Residents of Langeni in Xhora, formerly known as Elliotdale in the Eastern Cape, live in appalling conditions with no basic services. They have appealed for assistance. The village has no water, no toilets, no electricity and no access roads.
Residents say they feel neglected by the government, despite casting their votes during elections.
Residents say they feel like they still live in the era before 1994. They say no government services have ever come their way. The only service they have access to is the payment of social grants but they have to walk for over an hour through a thick bush and cross the uMbhashe River to reach the social grant service station.
Walking is their only option and they hire donkeys and horses to carry groceries and other items home.
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Elderly residents, Makhwenkwana Nase and Nokhawuntala Mlenzana say they have lost hope.
“We don’t have an access road. We are struggling. Even our forefathers struggled. When a person dies, men carry them on their shoulders. If a woman is in labour they carry her on a ladder. Women sometimes give birth on the way while she’s carried by men. We’ve been saying the same thing but nothing comes to us. No electricity. We only see toilets when visiting other places,” says Nase.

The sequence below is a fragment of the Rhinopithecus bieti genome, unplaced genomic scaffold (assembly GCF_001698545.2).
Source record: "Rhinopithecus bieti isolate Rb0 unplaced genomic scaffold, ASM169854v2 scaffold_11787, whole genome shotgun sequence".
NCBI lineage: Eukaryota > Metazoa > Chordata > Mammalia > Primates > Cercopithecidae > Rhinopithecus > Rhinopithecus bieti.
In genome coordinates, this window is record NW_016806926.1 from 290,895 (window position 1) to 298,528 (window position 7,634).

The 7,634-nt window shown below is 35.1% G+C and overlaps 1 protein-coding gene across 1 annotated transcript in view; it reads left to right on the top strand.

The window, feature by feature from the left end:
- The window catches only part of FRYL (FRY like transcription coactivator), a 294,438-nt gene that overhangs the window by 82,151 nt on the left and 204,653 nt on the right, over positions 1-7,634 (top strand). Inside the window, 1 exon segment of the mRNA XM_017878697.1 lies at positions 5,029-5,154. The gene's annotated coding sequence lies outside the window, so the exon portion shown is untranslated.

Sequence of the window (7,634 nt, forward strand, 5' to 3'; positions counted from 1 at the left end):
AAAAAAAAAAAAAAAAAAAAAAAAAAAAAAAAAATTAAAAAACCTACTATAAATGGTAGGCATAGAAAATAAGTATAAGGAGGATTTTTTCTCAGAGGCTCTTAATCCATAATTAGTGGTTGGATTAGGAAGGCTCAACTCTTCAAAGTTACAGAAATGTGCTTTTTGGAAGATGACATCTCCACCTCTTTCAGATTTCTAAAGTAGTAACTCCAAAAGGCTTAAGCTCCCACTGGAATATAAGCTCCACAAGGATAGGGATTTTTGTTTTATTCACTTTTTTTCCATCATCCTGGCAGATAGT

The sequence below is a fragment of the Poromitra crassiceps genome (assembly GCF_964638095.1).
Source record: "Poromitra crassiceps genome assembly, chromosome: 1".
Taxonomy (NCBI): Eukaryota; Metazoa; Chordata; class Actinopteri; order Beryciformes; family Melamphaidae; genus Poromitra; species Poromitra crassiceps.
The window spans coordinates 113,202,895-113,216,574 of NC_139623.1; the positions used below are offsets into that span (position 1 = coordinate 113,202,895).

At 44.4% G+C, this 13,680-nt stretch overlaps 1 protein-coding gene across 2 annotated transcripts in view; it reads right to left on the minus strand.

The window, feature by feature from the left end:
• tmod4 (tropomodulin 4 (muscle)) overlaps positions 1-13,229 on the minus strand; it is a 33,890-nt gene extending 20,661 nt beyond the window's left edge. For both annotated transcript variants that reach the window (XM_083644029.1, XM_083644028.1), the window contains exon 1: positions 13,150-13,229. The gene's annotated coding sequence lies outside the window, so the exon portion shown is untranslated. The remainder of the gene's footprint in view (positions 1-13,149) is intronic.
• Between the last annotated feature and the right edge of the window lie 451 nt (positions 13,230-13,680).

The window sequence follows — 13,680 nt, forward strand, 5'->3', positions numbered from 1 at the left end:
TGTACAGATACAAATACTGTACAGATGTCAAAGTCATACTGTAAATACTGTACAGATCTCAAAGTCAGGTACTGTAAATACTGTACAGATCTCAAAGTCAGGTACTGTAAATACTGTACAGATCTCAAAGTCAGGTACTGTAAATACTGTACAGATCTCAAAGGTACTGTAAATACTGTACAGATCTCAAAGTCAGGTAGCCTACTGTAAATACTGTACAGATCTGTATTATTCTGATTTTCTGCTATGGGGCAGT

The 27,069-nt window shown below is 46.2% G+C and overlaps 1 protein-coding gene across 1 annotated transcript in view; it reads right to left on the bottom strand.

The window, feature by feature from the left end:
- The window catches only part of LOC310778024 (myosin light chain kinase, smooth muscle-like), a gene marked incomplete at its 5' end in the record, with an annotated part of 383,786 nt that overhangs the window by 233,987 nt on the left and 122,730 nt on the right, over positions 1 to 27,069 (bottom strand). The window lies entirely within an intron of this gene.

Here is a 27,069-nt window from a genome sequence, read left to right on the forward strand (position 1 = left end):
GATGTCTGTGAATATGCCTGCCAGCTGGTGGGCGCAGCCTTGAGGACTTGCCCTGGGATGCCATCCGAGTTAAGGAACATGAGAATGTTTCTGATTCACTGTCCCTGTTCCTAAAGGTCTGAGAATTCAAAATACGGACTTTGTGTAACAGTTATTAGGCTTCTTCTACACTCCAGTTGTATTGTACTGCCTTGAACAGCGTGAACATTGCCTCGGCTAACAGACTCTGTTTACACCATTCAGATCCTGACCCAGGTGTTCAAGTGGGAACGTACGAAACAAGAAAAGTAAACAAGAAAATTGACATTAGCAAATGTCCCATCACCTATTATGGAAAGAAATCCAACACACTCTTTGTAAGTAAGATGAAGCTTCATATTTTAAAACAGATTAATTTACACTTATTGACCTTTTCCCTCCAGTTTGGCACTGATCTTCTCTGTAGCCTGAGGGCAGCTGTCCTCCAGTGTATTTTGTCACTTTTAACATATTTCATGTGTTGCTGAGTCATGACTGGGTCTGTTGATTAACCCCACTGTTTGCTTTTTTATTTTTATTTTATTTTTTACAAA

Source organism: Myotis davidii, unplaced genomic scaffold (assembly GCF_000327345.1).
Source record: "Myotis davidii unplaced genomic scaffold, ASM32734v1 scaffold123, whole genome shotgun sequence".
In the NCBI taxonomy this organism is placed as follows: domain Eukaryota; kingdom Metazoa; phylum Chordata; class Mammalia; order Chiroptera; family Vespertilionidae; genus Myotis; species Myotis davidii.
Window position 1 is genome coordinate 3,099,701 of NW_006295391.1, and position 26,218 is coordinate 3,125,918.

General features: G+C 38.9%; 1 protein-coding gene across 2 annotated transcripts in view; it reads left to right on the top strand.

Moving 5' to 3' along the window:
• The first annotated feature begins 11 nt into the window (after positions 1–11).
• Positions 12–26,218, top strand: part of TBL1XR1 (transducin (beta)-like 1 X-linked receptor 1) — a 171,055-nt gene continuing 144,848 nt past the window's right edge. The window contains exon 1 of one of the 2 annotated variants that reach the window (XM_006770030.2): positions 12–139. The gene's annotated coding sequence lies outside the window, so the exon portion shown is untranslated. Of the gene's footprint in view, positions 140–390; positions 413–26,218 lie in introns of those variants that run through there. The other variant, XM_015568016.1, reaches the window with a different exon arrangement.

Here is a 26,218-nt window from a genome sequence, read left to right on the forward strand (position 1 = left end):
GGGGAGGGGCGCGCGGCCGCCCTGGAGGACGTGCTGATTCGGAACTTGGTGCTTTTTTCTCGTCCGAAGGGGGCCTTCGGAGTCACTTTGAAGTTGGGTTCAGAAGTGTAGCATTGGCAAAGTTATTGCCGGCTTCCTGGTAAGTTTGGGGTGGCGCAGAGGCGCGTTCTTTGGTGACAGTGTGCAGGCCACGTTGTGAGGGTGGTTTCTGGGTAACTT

“We have never received any services from the government here. It’s not like we don’t tell the government what we need. We do but they don’t come to us,” says Mlenzana.
Young people are also badly affected by the situation.
Peach Nase and No-Sign Zwezibini say government officials only come to the village for their own benefit.
“There are no jobs here. There’s nothing for us to do. We don’t get any services from government but we vote every time during elections. Nothing is happening. We recently voted for local government and they’re all gone. We last saw them during elections,” says Nase.
“The only time we see government officials here is during electioneering. That’s the only time we see we have a government. Then after elections, we’re done. We are now angry towards government because they have turned their back on us,” says Zwezibini.